Characteristics of a Godly Leader
Peter summons leaders to serve with the right motivation, pursue the right goals, and use the right methods.
Be shepherds of God’s flock that is under your care, serving as overseers—not because you must, but because you are willing, as God wants you to be
The Right Motivation. A leader in the Christian community must not serve out of obligation. They shouldn’t feel like it is “their turn” (like it is my turn to take out the garbage). Leaders in the church should serve understanding a couple of things.
First, a leader must understand whom they are serving. Though they serve in the church they are actually serving the Lord. He is the One we seek to please and honor through our service.
People who serve in the White House serve “at the pleasure of the President”. Many people who had been getting large salaries give up those big salaries for awhile to serve in the White House. It is an honor, not a burden. We should serve in leadership positions in the church with that same kind of attitude.
Second, leaders need to understand the importance of what they are doing. Most of us resent having to do jobs for which we see no real purpose. Sometimes people who serve the people of God feel that same way. They feel like they are simply fulfilling organizational requirements! However, a true leader is supposed to be helping people move forward in faith, maintain the house of God, and help the church make an impact on the surrounding community. The work should not be “busy work”. The leader must realize that they are engaged in work that is eternally significant even though it may feel mundane. God. Our job is to alter the eternity of the people we serve.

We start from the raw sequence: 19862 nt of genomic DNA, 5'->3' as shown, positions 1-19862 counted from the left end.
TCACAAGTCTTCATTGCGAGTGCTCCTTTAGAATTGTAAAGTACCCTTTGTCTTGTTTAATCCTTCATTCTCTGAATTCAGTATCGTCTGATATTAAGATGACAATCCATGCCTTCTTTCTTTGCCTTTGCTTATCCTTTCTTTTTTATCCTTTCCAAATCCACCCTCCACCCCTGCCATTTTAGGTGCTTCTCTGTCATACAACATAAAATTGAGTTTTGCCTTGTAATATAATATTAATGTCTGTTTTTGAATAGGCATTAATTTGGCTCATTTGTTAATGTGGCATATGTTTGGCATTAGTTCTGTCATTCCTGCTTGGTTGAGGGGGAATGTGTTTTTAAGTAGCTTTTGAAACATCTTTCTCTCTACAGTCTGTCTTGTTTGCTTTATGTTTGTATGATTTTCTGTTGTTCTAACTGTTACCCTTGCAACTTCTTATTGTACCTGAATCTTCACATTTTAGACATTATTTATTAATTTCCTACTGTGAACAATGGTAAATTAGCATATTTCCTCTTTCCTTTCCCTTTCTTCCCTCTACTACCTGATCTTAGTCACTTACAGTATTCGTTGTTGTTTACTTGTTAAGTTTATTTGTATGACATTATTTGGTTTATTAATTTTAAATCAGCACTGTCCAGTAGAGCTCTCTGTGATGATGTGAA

The Right Goals Second Leaders need to pursue the right goals.
not greedy for money, but eager to serve;
The Bible does not say that elders (especial teaching elders; Pastors) should work for nothing. The Bible teaches that the laborer is worthy of their hire. Paul argued that people who give their lives to the work of ministry should derive their income from the work of ministry.
Peter’s concern is not really money. It is about motivation. Some people take positions of leadership greedy for money others might be greedy for,
- Influence (i.e. they want to advance their agenda)
- Reputation . . .they want to be known as being spiritually mature
- Credits toward salvation
- A resource to address social problems
The problem in each of these things is that our agenda is selfish. When our motivation is about personal profit bad things happen. The first danger is that you begin to water down the truth of the gospel to make it more attractive or to further your agenda. Sometimes the idea seems to be the more you can make people happy, the more people who will be drawn to you. The more people drawn to you, the more money you will take in. The more money you take in, the more you can do to make people happy. So now decisions are made on the basis of what is popular instead of what is true. We begin to do things to advance our Kingdom rather than His.